But they only find DEATH!!! - yes that's a spoiler sure, but only if you're a complete cretin. Predators sticks so rigidly to the formula of the original, it leaves not only little to surprise but presents total predictability as long as several minutes before the event - and I mean total. Story aside, thankfully the scope of the acting on behalf of the players is above standard for the subject matter, there is a genuine sense of "what the fuck am I doing here?" that lasts a lenghty time and the characters discuss their predicament at length with perhaps a little too much dialog at times. There is little comic relief [sadly no genre-defining pussy-jokes] which is a blessing since it's not right that this group of people should be endeared to us in this fashion. But that could be considered a problem as well as we don't feel the loss of any of this cast as we did Blain, Mac or Billy more than 20 years ago.

Iron Man 2 composer John Debney wrote to Predator composer Alan Silvestri as Producer Robert Rodriguez and Director Nimród Antal wanted Debney to use Silvestri’s Predator themes in Predators. Silvestri never got back to Debney much to his disappointment but Debney went ahead and recreated as much of Silvestri’s score as possible and thus it adds to the sheer adrenaline rush of the whole experience. Musically, Predators is a winner right up to the end credits where Little Richard’s "Long Tall Sally" has been grossly misplaced over the titles. While it was certainly fitting in a blacked out CIA chopper with a group of intence yet jovial Special Operators in Guatamala in ’87; is has absolutely no place here whatsoever.

The movie's flaws sadly hamstrings it from attaining anywhere near the status of the original. Having said that, few movies will ever top just how awesome Predator is [everyone reading this blog has seen Predator at least once so you know how awesome it is]. It's easily in the top 10 movies of the 80’s and in the top 50 movies of all time. I’m officially declaring Predators better than Predator 2, which despite having it’s moments, never captured the essence of the original [I actually gave my DVD away to someone]. Predators succeeds here in spades because it’s basically the first movie with a dose of weak crack, you'll get a high while watching it but that high won't last as long as the original's.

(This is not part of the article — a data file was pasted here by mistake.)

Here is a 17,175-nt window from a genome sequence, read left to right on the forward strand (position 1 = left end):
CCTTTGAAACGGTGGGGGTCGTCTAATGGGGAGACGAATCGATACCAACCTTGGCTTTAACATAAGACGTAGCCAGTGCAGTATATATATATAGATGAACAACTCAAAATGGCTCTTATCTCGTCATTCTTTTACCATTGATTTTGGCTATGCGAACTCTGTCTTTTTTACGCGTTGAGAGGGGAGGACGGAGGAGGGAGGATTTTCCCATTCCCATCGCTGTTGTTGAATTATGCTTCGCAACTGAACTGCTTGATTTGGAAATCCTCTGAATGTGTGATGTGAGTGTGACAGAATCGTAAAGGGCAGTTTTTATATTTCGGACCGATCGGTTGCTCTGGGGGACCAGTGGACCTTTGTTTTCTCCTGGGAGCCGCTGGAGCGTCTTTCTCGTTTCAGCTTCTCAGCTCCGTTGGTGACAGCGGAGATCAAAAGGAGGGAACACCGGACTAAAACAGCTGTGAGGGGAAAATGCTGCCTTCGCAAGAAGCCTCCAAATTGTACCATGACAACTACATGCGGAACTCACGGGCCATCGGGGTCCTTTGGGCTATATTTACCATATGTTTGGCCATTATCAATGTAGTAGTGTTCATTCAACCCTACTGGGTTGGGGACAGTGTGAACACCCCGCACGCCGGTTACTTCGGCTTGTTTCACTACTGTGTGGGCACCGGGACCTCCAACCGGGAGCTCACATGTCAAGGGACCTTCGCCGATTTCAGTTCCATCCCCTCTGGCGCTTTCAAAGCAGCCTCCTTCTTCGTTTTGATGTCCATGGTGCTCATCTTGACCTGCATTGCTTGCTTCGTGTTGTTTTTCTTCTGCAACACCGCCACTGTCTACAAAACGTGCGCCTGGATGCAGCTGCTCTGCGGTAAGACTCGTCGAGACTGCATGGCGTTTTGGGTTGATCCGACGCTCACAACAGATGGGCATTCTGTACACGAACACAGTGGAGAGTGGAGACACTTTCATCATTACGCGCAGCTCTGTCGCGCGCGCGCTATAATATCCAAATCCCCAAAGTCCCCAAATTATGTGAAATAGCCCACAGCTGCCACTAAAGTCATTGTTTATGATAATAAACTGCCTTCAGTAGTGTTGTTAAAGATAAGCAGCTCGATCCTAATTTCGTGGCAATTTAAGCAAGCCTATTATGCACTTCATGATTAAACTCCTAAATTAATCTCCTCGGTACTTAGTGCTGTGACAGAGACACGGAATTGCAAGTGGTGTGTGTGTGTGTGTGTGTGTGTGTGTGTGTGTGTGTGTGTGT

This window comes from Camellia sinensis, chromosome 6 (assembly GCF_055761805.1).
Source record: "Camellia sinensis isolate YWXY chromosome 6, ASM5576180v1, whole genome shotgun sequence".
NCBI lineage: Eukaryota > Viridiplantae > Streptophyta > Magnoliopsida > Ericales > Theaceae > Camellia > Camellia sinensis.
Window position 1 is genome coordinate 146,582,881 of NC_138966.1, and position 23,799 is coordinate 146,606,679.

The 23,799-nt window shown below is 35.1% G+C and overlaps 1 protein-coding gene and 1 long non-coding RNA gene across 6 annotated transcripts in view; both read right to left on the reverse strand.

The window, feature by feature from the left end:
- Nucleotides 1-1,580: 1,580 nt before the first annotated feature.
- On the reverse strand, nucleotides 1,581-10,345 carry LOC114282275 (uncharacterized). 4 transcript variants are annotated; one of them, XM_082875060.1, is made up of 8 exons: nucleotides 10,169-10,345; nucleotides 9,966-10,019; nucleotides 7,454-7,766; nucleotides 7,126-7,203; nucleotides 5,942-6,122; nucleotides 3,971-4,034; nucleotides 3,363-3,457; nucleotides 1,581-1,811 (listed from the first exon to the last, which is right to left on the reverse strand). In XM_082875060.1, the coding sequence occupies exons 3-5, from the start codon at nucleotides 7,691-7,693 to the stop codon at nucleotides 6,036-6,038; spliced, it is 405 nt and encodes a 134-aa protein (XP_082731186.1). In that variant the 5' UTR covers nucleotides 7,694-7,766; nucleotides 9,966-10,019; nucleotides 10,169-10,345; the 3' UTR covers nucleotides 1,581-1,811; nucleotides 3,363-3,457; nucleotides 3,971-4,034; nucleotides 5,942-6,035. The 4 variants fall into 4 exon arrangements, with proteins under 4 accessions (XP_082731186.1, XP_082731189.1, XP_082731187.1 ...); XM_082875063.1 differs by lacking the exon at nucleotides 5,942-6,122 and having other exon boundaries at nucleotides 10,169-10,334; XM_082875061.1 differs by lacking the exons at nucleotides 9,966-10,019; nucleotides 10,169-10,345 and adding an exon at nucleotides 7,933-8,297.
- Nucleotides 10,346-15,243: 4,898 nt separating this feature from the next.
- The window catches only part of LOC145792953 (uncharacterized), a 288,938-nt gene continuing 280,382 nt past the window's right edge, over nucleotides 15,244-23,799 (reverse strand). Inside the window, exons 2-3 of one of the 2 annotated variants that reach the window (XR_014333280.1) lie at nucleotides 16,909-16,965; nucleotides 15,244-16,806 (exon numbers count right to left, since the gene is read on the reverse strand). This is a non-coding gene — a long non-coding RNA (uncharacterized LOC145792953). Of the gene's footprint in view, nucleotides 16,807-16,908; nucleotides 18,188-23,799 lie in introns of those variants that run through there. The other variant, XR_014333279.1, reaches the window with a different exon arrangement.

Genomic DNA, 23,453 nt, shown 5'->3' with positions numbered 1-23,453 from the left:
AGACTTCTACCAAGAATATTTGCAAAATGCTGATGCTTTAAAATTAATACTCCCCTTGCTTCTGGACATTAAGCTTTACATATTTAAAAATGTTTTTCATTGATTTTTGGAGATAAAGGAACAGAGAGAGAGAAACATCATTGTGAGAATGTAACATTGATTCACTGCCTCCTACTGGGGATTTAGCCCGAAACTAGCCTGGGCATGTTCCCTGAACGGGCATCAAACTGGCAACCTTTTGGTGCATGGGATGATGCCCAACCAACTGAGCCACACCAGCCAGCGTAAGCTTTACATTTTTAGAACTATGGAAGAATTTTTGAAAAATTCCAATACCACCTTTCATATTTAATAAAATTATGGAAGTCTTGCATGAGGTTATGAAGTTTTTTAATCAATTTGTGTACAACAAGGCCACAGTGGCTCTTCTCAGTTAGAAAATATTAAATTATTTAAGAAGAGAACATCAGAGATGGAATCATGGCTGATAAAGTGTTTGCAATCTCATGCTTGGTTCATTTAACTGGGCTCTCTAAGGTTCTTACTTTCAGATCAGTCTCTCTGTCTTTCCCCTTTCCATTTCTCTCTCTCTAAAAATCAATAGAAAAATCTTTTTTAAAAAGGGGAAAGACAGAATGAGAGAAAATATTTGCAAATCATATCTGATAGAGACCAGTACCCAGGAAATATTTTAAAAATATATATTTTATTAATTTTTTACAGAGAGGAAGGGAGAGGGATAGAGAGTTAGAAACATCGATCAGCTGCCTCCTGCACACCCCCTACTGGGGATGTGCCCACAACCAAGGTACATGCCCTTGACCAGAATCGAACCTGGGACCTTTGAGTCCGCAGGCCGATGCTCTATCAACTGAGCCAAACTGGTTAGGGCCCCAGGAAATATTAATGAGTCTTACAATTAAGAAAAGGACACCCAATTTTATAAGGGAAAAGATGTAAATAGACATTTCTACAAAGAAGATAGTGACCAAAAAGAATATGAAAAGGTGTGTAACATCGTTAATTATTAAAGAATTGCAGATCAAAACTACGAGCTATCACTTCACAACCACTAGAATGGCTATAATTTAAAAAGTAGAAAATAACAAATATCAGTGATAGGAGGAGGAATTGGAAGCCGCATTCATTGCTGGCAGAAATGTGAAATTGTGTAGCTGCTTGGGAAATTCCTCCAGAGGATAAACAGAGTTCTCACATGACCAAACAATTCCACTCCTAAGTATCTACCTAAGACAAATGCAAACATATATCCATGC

Final Verdict: Despite the unendearing characters, lack of plot and its bizarre predictibility; we have some incredible action sequences, superb acting and enough "essence" from the original transfused into this to make a solid cinematic experience. This is the true sequel we should have got much earlier, but better late than never. Bring on the sequels...

Colonel Creedon rating: ****

Monday, July 12, 2010


Finally all is well in the world :)

Source: AICN

Thursday, July 01, 2010

The Day Wonder Woman "Died"!

I don't have too much interest in DC Comics characters outside the Batman franchise with a minor smattering of Superman and a brief encounter with The Flash TV show in the '90's [before I found out John Wesley Shipp's "secret"]. Outside of Batman I own exactly zero DC superhero comics and have only read a few of my friends ones. Now while it is fair to say it was Erin Grey on Buck Rogers that first awakened levels of "excitement" in my pre-adolescent mind, but I'd offer it was Lynda Carter in her iconic Wonder Woman garb that made me understand it was going to be great to be a man.

But as iconic as it may be, it seems that modern politically correct assholes have crept into the upper echelon's of DC comics, or worse: Communists have! I present here Wonder Woman's "new" costume [right].

As you can see it's a travesty. Most of her upper torso is now covered, visible cleavage is reduced but worst of all: Wonder Woman is now wearing pants! What the FUCK????!!!! - but just when you thout it couldn't get any worse: - look - they're not made from white stars on blue material - that's right. They've taken her stars away, they've reduced the red and all the white is gone altogether in a swift almost vulgar Fuck-You to American patriotism!

Artist and DC Comics Co-Publisher Jim Lee, who undertook the redesign, admitted in a blog post on the DC website that changing the classic costume was incredibly challenging and there have been allusions to the fact that this needed to be done for the forthcoming 2013 Wonder Woman movie, but that's no excuse - movie continuity is always separate from comic book canon so have your shitty unpatriotic Wonder Woman in your movie but leave an American icon as recognisable as Uncle Sam and the Statue of Liberty the fuck alone!

More at Fox or Pete Bradshaw at The Guardian